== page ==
New data from Statistics Canada reveal that last year almost 59,000 Canadians found themselves in trouble with the law for the simple possession of marijuana.
That marks a 28-percent increase in the rate (per 100,000) at which Canadians were charged with possession compared to 2003.
Over the same 10-year period, the rate of offences for the trafficking, distribution, and production of cannabis was down 35 percent. There were just over 14,300 such offences in 2013.
In a telephone interview, Mark Mander, drug abuse committee chair of the Canadian Association of Chiefs of Police (CACP), was quick to note that a number of factors could account for those shifts. For example, he said, people facing serious charges could be making plea bargains on lesser offences.
Regardless, Mander continued, the statistics indicate that marijuana is consuming a lot of police officers’ time.
In August 2013, Mander took the lead on a CACP campaign advocating for a “ticketing option” for marijuana possession. He argues that this would allow police to issue penalties for people caught with small amounts of marijuana without involving Crown prosecutors, lab technicians, judges, and other officials required to process a criminal case.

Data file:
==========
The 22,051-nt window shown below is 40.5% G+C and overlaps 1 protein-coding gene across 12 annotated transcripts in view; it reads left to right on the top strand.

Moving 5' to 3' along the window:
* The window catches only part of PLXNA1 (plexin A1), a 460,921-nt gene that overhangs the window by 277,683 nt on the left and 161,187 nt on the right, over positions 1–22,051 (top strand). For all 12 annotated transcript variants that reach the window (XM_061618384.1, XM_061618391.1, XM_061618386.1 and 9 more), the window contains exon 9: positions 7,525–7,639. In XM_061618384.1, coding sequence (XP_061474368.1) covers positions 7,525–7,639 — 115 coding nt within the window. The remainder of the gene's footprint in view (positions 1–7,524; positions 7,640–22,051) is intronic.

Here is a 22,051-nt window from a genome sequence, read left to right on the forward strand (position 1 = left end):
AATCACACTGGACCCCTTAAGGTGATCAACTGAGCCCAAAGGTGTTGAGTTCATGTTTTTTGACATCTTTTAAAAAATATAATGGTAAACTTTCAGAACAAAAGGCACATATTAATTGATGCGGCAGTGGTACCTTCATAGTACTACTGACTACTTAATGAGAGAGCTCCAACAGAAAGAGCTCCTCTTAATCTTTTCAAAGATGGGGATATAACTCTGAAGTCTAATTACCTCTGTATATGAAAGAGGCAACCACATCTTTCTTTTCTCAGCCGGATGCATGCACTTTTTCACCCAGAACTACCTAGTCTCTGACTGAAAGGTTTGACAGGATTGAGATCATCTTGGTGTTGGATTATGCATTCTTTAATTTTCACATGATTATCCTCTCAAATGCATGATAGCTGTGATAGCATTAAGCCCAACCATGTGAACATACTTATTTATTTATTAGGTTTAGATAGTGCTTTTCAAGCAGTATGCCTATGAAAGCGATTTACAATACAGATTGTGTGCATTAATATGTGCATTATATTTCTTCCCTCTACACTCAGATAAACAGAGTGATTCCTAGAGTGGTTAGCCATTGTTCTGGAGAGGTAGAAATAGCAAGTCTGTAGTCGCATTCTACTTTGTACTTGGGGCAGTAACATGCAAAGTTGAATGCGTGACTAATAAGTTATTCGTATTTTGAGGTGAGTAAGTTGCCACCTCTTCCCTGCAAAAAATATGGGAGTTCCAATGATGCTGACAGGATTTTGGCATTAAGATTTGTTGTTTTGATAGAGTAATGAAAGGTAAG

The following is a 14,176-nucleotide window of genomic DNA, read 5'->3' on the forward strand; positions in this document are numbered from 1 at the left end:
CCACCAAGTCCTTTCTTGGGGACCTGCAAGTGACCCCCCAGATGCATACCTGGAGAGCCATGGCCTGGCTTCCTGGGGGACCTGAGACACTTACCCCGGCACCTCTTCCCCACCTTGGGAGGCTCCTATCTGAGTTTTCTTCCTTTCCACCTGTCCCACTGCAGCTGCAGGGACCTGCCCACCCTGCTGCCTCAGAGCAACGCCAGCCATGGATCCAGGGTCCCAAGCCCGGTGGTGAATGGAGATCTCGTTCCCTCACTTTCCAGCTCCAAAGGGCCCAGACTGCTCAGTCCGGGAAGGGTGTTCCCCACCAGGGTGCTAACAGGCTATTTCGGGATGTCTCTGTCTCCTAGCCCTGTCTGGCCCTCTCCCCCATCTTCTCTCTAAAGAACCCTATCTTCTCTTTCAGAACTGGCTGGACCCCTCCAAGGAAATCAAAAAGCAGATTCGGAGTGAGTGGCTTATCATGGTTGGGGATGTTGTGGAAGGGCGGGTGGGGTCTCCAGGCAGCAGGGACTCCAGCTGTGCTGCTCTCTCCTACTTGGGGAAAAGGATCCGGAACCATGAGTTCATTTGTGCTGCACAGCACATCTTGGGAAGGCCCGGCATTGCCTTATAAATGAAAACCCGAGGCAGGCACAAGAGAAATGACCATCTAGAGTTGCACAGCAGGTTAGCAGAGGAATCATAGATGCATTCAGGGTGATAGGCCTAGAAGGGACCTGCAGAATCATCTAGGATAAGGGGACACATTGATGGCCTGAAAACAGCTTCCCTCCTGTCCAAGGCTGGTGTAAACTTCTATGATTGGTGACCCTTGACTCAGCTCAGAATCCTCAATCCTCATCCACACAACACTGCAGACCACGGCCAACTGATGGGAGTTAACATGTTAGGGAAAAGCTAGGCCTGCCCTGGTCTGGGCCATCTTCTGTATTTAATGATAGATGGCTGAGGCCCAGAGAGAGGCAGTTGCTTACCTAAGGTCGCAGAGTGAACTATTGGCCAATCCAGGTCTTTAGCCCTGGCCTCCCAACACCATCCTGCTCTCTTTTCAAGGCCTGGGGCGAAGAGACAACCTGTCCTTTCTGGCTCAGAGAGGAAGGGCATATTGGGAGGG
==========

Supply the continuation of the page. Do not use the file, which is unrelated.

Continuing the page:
“If you look at the number of people going through the system, it [ticketing] would free up officers’ time and it would free up the time of the courts,” he told the Straight.
The Ministry of Justice referred questions on marijuana enforcement to the RCMP, which did not respond to a request for an interview.
Dana Larsen, a campaign coordinator for Sensible B.C., argued that a simple possession charge has become a more serious punishment than it once was.
“Even just being charged and not being convicted can cause you problems,” he said. “There are plenty of examples of people who were never convicted but who were simply charged and then blocked from entering the U.S....The process of going through that can be very challenging, time-consuming, and humiliating for people.”
Drug offences (encompassing everything from possession to trafficking and marijuana to heroin) is the only broad category of crime for which Statistics Canada reports the rate of offences increased between 2003 and 2013. Violent crime was down 24 percent, property crime was down 41 percent, “other Criminal Code offences” was down eight percent, and “other federal statute violations” was down 30 percent. Meanwhile, the rate of drug offences was up 13 percent.